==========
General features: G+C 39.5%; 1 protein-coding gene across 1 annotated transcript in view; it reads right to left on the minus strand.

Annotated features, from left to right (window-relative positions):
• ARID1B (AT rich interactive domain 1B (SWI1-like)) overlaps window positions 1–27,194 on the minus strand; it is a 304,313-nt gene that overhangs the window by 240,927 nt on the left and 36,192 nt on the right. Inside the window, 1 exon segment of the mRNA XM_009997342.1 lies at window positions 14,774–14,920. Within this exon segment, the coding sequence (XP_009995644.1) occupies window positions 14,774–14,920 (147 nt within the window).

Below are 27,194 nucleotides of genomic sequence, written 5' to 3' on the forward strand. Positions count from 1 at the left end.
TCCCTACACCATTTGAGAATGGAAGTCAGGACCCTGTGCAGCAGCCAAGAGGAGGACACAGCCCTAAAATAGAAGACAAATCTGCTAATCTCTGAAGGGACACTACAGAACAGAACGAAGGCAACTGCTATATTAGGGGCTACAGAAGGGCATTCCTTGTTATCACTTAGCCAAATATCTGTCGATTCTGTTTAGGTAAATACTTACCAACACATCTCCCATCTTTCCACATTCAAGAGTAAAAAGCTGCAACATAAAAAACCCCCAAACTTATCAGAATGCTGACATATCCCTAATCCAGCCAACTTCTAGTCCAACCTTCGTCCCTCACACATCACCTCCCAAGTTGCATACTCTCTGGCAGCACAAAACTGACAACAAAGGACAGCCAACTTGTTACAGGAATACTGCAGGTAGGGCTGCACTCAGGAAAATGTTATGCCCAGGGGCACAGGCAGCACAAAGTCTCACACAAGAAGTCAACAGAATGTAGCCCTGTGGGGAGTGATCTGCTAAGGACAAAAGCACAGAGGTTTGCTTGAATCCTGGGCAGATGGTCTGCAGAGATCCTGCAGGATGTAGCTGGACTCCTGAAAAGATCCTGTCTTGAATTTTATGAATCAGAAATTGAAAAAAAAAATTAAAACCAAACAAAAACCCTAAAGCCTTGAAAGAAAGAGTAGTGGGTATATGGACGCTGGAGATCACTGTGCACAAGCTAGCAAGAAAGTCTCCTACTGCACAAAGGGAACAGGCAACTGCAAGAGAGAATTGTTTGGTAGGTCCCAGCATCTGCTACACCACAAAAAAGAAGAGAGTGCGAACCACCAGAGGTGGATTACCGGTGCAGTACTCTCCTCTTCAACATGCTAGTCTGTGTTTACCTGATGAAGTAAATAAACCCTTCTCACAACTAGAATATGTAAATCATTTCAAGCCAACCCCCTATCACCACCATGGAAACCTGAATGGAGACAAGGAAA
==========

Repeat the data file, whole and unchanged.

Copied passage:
General features: G+C 39.5%; 1 protein-coding gene across 1 annotated transcript in view; it reads right to left on the minus strand.

Annotated features, from left to right (window-relative positions):
• ARID1B (AT rich interactive domain 1B (SWI1-like)) overlaps window positions 1–27,194 on the minus strand; it is a 304,313-nt gene that overhangs the window by 240,927 nt on the left and 36,192 nt on the right. Inside the window, 1 exon segment of the mRNA XM_009997342.1 lies at window positions 14,774–14,920. Within this exon segment, the coding sequence (XP_009995644.1) occupies window positions 14,774–14,920 (147 nt within the window).

Below are 27,194 nucleotides of genomic sequence, written 5' to 3' on the forward strand. Positions count from 1 at the left end.
TCCCTACACCATTTGAGAATGGAAGTCAGGACCCTGTGCAGCAGCCAAGAGGAGGACACAGCCCTAAAATAGAAGACAAATCTGCTAATCTCTGAAGGGACACTACAGAACAGAACGAAGGCAACTGCTATATTAGGGGCTACAGAAGGGCATTCCTTGTTATCACTTAGCCAAATATCTGTCGATTCTGTTTAGGTAAATACTTACCAACACATCTCCCATCTTTCCACATTCAAGAGTAAAAAGCTGCAACATAAAAAACCCCCAAACTTATCAGAATGCTGACATATCCCTAATCCAGCCAACTTCTAGTCCAACCTTCGTCCCTCACACATCACCTCCCAAGTTGCATACTCTCTGGCAGCACAAAACTGACAACAAAGGACAGCCAACTTGTTACAGGAATACTGCAGGTAGGGCTGCACTCAGGAAAATGTTATGCCCAGGGGCACAGGCAGCACAAAGTCTCACACAAGAAGTCAACAGAATGTAGCCCTGTGGGGAGTGATCTGCTAAGGACAAAAGCACAGAGGTTTGCTTGAATCCTGGGCAGATGGTCTGCAGAGATCCTGCAGGATGTAGCTGGACTCCTGAAAAGATCCTGTCTTGAATTTTATGAATCAGAAATTGAAAAAAAAAATTAAAACCAAACAAAAACCCTAAAGCCTTGAAAGAAAGAGTAGTGGGTATATGGACGCTGGAGATCACTGTGCACAAGCTAGCAAGAAAGTCTCCTACTGCACAAAGGGAACAGGCAACTGCAAGAGAGAATTGTTTGGTAGGTCCCAGCATCTGCTACACCACAAAAAAGAAGAGAGTGCGAACCACCAGAGGTGGATTACCGGTGCAGTACTCTCCTCTTCAACATGCTAGTCTGTGTTTACCTGATGAAGTAAATAAACCCTTCTCACAACTAGAATATGTAAATCATTTCAAGCCAACCCCCTATCACCACCATGGAAACCTGAATGGAGACAAGGAAA